Italy’s center-left Democratic Party (PD) has faced down a strong challenge from the right-wing Lega party during a widely-watched regional election that firebrand Lega leader Matteo Salvini had hoped could collapse the country’s precarious coalition government and precipitate fresh national elections.
Instead, the PD won just over half of the vote in the Emilia-Romagna region, where elections were held Sunday for the governor and regional assembly, with a strong turnout of nearly 68% that dwarfed the comparable figure in 2014.
Lega had campaigned relentlessly in this relatively wealthy portion of north-central Italy, with Salvini and his allies holding several rallies each day, focused on a message of tax-cutting and anti-immigration.
But Lega’s gubernatorial candidate Lucia Borgonzoni had failed to match the Democratic Party’s high profile governor of the region, Stefano Bonaccini, who proved popular among voters in what has historically been a political heartland for the Italian center-left.
Bonaccini repeatedly criticized Salvini during the campaign for failing to pay attention to local issues, and for his focus on regaining national power.
Salvini stepped down last summer as deputy prime minister and interior minister, when he abruptly collapsed Lega’s coalition agreement with the anti-establishment Five Star Movement (M5S). At the time, his effort to scupper the government was intended to provoke fresh national elections in which his party looked likely to triumph. But a surprising pact that formed between the M5S and center-left Democratic Party obviated the need for fresh polls.
Now, without an obvious path back to national political power, Salvini has expended huge amounts of time and energy on regional elections, analysts say, to show that his party commands sufficient support up and down Italy to argue that the incumbent government no longer represents the Italian voting public.
Last year Umbria, another traditionally PD-supporting region, was indeed swayed by Salvini’s campaign arguments and voted in favor of Lega.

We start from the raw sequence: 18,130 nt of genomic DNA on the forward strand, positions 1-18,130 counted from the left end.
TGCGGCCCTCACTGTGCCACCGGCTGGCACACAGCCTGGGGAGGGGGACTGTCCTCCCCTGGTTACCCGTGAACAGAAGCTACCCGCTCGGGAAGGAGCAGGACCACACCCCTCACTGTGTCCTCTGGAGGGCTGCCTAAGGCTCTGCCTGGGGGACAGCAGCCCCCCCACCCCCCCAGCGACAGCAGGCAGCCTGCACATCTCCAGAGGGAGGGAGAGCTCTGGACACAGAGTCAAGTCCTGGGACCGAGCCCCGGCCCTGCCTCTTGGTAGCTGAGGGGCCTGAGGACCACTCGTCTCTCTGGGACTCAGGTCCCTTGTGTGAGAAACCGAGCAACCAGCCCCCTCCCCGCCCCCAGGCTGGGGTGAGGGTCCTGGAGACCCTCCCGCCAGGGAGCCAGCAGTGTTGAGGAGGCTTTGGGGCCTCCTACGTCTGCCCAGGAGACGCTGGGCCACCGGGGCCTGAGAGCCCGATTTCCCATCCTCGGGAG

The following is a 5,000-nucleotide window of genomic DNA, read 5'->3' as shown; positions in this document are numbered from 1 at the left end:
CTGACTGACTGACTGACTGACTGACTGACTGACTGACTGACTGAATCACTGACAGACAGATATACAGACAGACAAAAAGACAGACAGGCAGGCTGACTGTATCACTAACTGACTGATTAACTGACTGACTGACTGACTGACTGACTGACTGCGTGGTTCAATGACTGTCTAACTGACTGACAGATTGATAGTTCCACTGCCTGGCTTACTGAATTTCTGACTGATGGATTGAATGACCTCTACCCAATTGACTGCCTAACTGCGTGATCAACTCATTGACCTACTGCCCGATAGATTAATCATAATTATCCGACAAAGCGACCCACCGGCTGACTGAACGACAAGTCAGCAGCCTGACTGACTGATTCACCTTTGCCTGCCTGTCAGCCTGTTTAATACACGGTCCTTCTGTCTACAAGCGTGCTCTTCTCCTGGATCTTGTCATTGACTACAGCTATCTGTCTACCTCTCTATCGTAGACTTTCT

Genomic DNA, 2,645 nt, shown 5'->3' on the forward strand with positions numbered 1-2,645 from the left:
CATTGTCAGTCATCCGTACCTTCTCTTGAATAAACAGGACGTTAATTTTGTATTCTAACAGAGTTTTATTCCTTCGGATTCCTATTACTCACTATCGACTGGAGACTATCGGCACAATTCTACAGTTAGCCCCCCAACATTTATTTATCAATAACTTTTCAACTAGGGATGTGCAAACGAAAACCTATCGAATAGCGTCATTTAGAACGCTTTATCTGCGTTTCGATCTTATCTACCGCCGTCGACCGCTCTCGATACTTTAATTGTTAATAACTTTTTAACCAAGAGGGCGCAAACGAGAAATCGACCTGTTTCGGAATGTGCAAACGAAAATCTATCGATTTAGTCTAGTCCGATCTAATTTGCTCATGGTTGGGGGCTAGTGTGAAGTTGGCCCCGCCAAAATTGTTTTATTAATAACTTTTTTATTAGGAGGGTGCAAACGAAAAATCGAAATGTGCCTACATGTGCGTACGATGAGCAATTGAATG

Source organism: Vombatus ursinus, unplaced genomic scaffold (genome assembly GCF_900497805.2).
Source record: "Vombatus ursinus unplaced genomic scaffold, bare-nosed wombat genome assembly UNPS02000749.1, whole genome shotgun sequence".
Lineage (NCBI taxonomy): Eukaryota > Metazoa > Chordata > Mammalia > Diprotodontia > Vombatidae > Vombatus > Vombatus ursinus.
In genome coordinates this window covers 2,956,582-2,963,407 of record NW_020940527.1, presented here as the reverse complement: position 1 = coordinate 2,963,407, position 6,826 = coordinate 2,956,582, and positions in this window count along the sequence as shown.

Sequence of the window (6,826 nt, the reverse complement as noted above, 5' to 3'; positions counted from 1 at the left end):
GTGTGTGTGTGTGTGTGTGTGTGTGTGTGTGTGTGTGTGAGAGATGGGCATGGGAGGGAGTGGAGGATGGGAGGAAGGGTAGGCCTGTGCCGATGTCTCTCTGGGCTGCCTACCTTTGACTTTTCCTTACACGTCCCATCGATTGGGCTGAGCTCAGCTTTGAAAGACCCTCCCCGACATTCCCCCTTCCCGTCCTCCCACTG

And a Democratic Party loss of Emilia-Romagna, which has voted reliably left of center since World War II, might have prompted some national lawmakers to seriously rethink their already tenuous partnership with M5S.
The anti-establishment M5S has been dropping precipitously in national polls and struggled to win significant support in either Emilia Romagna or Calabria, which also held regional elections on Sunday.
“The M5S has been annihilated in Emilia-Romagna,” said Wolfango Piccoli, co-president of political consultancy Teneo Intelligence, in a research note to clients. “With the M5S in free fall, the PD will be forced to assume a greater role (and possibly face the related political cost) in the coalition government.”
Piccoli wrote that this altered political dynamic could further complicate the delicate equilibrium inside the “shaky” coalition. Luigi Di Maio, the Italian foreign minister and leader of M5S since 2018′s national election, recently stepped down as party chief in a bid to ease internal M5S tensions that had threatened to undermine the coalition government itself.
M5S has also lost a minister and several senators to resignations and defections in recent weeks, and has subsequently seen its support figures in both of Sunday’s regional elections fall to single digits.
According to former Treasury official and economist Lorenzo Codogno, now a visiting professor at the London School of Economics’ European Institute, these results might “spell trouble for the stability of the government,” but could also mean that Italian politics becomes slightly more simplified once again.
“Italy appears to be back to a bipolar system (center-eight vs. center-left), and this is good news for any future governability of the country,” he said in a note to clients of his consulting firm, LC Macro Advisors.
Investors will likely continue to focus on the spread between Italian government bonds and German bunds as a measure of political risk sentiment. And any decision to hold early elections could trigger a knee-jerk sell-off in Italian bonds, though analysts like Codogno say it would not likely be too severe.
Davide Vampa, a lecturer in politics at Aston University, says he’s confident about the near-term future of Prime Minister Giuseppe Conte and the fragile coalition he heads. “Government won’t collapse in the short run,” he told CNBC in a message late Sunday night.
“In the medium-long run, you never know,” he cautioned though. “It’s Italian politics after all … very unpredictable.”